Life can be pretty routine for those running the home and visiting clubhouses at big league ballparks, but the Marlins’ visiting clubhouse staff has found a way to keep things interesting as teams roll in and out of Sun Life Stadium throughout the season.

Hanging on the wall near the entrance are five pictures of the visiting team — “action” shots they take the first day the team is in town, which are then hung up the next day.

I found some of the Astros’ shots mildly amusing, like this one of Wandy Rodriguez and Anderson Hernandez (I guess it was a good thing Wandy wasn’t pitching this game).


If you’re familiar with Rex Jones, the mustachioed half of the intrepid Astros’ athletic training staff, then you’ll probably like this extreme close up:



Postgame notes from the Astros’ 6-3 loss to the Marlins Saturday night;

Johnson is hitting .319 in August and .361 against right-handed pitching this month.

Rodriguez tied his season high with 10 strikeouts. It was his sixth career 10-plus strikeout game.

Astros starting pitchers have posted a 2.54 ERA over the last 12 games.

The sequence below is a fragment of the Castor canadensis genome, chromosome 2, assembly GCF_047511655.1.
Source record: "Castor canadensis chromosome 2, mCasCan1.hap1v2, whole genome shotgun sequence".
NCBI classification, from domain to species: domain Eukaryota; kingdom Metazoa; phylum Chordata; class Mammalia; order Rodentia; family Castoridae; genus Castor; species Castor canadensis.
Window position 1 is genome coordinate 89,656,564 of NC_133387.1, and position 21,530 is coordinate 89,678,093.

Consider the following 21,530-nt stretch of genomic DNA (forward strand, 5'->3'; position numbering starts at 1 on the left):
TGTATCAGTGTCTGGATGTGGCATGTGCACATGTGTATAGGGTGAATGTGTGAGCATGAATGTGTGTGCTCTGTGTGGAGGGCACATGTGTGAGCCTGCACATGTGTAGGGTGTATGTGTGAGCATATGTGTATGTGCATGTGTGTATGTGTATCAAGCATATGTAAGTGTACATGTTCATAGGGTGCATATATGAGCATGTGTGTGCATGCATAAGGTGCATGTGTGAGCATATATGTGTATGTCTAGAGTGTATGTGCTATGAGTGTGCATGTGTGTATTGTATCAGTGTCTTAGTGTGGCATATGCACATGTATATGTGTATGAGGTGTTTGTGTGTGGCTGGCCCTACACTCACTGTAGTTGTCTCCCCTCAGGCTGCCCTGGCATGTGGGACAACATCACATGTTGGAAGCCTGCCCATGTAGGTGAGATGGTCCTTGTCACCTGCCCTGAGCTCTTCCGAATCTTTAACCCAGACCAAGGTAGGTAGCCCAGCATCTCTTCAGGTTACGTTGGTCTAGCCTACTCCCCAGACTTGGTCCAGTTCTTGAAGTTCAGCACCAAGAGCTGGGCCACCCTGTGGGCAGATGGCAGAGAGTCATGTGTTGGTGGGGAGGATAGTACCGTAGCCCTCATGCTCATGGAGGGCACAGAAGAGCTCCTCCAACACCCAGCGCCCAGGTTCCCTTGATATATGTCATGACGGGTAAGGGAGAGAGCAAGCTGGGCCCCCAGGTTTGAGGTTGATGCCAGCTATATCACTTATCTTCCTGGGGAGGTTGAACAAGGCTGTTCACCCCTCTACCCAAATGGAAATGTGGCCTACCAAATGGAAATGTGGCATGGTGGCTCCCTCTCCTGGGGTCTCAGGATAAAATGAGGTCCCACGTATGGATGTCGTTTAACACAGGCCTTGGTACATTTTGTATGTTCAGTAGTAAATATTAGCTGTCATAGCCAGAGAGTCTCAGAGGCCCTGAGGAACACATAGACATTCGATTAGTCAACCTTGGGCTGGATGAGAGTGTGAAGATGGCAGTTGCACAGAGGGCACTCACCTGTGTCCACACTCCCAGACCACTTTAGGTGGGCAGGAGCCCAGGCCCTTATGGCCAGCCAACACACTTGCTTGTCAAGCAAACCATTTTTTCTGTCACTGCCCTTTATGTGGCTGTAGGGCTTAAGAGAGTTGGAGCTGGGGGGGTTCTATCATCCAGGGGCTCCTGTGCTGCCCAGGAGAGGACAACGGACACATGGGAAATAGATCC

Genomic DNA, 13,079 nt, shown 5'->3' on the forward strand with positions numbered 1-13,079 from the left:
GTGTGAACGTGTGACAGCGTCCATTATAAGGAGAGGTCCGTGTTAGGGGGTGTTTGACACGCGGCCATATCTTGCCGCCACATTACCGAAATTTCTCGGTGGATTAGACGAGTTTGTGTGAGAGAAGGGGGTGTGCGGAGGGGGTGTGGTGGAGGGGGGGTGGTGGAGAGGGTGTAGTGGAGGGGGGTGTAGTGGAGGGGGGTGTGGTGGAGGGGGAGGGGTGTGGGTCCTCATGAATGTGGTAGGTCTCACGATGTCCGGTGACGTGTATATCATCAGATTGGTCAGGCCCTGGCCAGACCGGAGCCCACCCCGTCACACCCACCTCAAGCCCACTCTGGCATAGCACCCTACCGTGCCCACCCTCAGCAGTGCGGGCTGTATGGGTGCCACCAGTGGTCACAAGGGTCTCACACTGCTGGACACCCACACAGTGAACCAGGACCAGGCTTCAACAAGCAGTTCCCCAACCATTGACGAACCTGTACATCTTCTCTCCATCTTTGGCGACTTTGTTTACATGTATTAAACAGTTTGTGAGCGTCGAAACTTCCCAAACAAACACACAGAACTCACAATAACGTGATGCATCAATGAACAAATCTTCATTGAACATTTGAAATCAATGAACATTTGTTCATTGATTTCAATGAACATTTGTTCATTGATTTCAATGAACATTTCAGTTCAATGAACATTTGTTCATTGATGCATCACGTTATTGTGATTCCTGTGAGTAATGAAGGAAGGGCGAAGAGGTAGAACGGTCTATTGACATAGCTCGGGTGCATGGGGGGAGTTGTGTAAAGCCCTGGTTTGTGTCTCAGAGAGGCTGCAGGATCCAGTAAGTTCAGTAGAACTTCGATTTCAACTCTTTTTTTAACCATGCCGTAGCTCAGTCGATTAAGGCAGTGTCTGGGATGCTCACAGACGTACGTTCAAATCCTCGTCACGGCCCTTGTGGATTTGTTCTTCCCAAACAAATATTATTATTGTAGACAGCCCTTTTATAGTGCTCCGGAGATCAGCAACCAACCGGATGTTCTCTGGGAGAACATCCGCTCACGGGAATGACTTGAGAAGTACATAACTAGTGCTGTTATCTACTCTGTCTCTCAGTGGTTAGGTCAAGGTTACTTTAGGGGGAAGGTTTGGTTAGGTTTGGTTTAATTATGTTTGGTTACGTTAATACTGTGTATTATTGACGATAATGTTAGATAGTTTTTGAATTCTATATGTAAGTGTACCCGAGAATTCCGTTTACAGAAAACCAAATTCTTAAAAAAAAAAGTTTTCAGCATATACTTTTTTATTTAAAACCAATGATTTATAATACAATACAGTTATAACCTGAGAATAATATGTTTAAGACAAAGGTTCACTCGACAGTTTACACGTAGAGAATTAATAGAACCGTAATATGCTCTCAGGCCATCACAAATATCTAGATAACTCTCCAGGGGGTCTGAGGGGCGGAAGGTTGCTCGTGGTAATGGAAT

The loss was the Astros 11th in their last 12 games played at the Marlins’ ballpark. They haven’t won a series here since May 9-11 in 2005.   


And finally, we end with some candid images taken during the few afternoon hours it didn’t rain:

Geoff Blum, pointing out that former pop princess Tiffany indeed performed “I Think We’re Alone Now” (which was playing when this picture was taken) at a mall in the 1980s.  


Michael Bourn in the cage.


Carlos Lee grooving to aforementioned Tiffany tune.


Blum, Mills, Bagwell


Coach Bagwell.


Castro, Wallace warm up.


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Walk up music: bubblegum pop, with a huge helping of cheese.

Sun-kissed skin so hot it would melt a popsicle.

Milkshakes that bring all the boys to the yard.

Walk-up music so off-the-charts cheesy that if you’re not a 14 year old high school girl, you might wonder what’s gotten into the Astros hitters.

Being cool is so 2009. The name of the game these days is bubblegum pop music, and the hokier, the better. And if the song is just cheesy enough, an Astros hitter might just pick it as his walk up music when it’s his turn to bat.

At least that’s what Hunter Pence is hoping. He recently changed his walk-up music to “California Gurls” by Katy Perry. Now, being a child of the 80s who dropped out of the pop music scene sometime around 1994, I had never heard the song, and the only reason I know who Katy Perry is is because she’s engaged to that funny guy from Forgetting Sarah Marshall.